Technical metadata, which describes various aspects of image characteristics and the capture process, is increasingly being perceived as an essential component of any digitization initiative. This category of metadata is not only required to support image quality assessment and image enhancement and processing, but is also seen as crucial for long-term collection management to ensure the longevity of digital collections. The goal of the NISO Technical Metadata for Digital Still Images Standards initiative is to develop a generalized technical metadata standard applicable to all images regardless of their method of creation. The charge of the Committee is to review and revise the "Data Dictionary for Technical Metadata for Digital Still Images" <>, which presents a comprehensive list of technical data elements required to manage digital image collections. We would like to invite comments from our colleagues involved in various aspects of imaging to ensure that the draft dictionary is comprehensive and inclusive, representing various perspectives. The ultimate goal of the standard is to facilitate the development of applications to validate, process, manage, and migrate images of enduring value.

We are particularly interested in getting your feedback on the following issues:

a) Does the draft dictionary include all the data fields that are necessary to achieve the goals of technical metadata?

  • Document image provenance and history
  • Ensure that image data will be rendered accurately on output (e.g., displayed on screen, printed to paper or film, etc.)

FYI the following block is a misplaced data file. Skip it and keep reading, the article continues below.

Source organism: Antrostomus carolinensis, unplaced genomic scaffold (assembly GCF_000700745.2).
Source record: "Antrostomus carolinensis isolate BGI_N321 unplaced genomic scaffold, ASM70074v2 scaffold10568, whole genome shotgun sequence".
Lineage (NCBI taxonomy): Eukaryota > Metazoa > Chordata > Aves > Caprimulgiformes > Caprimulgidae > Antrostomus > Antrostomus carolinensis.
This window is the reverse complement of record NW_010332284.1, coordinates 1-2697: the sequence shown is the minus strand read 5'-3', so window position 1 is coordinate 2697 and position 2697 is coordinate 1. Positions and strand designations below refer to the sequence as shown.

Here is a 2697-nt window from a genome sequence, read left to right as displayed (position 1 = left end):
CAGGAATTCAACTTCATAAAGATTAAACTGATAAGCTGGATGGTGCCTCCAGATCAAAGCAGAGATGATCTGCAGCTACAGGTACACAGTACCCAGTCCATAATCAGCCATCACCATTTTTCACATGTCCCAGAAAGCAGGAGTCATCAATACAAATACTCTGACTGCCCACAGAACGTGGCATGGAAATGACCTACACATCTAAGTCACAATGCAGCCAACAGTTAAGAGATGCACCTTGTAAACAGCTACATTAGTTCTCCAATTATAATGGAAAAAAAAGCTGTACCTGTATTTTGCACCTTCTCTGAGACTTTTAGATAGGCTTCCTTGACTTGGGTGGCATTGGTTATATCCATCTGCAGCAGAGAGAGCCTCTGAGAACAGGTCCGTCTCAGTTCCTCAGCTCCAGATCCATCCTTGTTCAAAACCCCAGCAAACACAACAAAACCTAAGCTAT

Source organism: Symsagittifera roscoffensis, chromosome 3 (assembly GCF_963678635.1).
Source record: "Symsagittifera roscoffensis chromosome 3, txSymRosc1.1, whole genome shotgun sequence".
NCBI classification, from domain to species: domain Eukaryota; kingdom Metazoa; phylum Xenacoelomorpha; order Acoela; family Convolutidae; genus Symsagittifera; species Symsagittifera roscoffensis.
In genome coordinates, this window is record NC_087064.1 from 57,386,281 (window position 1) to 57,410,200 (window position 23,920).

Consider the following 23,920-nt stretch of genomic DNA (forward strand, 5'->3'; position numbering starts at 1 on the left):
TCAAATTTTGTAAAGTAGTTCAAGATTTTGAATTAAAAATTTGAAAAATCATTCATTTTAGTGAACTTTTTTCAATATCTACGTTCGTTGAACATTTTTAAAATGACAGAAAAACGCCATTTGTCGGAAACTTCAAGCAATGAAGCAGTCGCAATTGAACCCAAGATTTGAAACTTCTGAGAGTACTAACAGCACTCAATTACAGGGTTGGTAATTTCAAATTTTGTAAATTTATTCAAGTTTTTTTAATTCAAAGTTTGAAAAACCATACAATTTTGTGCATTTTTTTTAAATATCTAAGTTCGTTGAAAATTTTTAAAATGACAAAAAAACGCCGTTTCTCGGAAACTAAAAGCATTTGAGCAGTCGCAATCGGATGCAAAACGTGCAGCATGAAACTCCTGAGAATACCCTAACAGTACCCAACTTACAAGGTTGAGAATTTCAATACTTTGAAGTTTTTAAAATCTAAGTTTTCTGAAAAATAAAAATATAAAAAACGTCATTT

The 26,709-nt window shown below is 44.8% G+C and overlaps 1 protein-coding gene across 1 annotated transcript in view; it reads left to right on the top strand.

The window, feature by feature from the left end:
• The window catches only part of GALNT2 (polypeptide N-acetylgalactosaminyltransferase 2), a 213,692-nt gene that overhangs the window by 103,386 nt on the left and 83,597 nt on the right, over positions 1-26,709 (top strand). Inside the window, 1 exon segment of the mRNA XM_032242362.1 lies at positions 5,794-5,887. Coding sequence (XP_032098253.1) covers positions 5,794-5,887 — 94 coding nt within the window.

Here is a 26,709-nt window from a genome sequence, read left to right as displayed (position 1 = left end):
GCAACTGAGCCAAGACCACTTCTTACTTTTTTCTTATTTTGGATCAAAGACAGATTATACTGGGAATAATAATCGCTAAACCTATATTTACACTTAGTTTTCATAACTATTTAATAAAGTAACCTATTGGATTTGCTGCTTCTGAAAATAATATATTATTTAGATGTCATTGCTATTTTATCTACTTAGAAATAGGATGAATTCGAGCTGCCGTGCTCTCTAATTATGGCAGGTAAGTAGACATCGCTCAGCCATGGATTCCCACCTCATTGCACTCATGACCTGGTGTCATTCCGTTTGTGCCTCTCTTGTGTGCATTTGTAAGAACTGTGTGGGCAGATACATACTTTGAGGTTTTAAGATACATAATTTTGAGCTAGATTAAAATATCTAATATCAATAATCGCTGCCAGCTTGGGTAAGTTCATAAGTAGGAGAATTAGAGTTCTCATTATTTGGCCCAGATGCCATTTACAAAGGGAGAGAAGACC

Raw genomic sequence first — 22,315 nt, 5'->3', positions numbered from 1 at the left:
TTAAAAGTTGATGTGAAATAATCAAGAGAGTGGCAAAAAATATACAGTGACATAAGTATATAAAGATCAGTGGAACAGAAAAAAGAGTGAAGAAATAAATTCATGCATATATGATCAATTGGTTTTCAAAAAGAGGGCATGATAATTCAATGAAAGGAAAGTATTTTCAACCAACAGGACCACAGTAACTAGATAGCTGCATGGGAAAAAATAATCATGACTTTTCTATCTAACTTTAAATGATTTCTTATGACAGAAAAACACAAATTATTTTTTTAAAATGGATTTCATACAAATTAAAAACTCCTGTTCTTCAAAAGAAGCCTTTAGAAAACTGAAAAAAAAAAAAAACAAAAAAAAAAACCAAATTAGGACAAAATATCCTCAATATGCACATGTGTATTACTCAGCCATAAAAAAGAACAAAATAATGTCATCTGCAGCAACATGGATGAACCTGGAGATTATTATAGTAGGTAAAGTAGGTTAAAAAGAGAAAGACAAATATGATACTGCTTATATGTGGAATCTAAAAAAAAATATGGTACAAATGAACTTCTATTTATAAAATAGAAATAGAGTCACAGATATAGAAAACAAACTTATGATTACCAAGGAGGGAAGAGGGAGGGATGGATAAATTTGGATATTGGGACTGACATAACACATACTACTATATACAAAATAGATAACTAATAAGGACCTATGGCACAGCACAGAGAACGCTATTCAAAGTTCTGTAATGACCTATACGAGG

• Support the ongoing management of image files (e.g., processing, refreshing, or migration)
  • Assess the aesthetic value of a given image

b) Is it successful in describing quality attributes such as detail, color, tone, and file size? What else would you recommend adding?

c) Of the elements present, do you have suggestions for changes within the definitions? Do any definitions need to be expanded? Do you agree with a structure where some elements are "required" and others are "optional" or "recommended"? Should certain elements be repeatable?

d) Put yourself in the position of a user of this data dictionary. What would you do to make it more usable for you (or your staff)?

e) Does this initiative relate well to other similar ones such as DIG or GDI+? Do you know of other related initiatives?

f) Do you have any other comments?

Please send your comments and questions to the Committee co-chairs by April 30, 2001:

Robin Dale (RLG) <>
Oya Y. Rieger (Cornell University Library) <>.

New Wireless Resources for Librarians

Contributed by:
Wilfred (Bill) Drew
Associate Librarian, Systems and Reference
SUNY Morrisville College Library
Morrisville, New York, USA

As a result of a college wide installation of a wireless network here at SUNY Morrisville College linked to our IBM ThinkPad University program, the library has been investigating ways to better serve users that are not connected by a wire to the network. These users could be anywhere on our campus. Three new resources have been created from my searching for wireless information.

Wireless Librarian

As a result of my investigations and frustration with a lack of easily accessible information, I started a website called the Wireless Librarian. As it says on this site, "The purpose of this page is to provide a space for documenting my experiences using wireless. I will also include links to sites of interest." The page includes links to many articles and other sites about libraries doing wireless as well as links to sites explaining the technology.

Libraries with Wireless:

I soon found I needed an organized list of libraries that use wireless to provide nomadic access to their resources. The following introductory paragraph on that page says it all: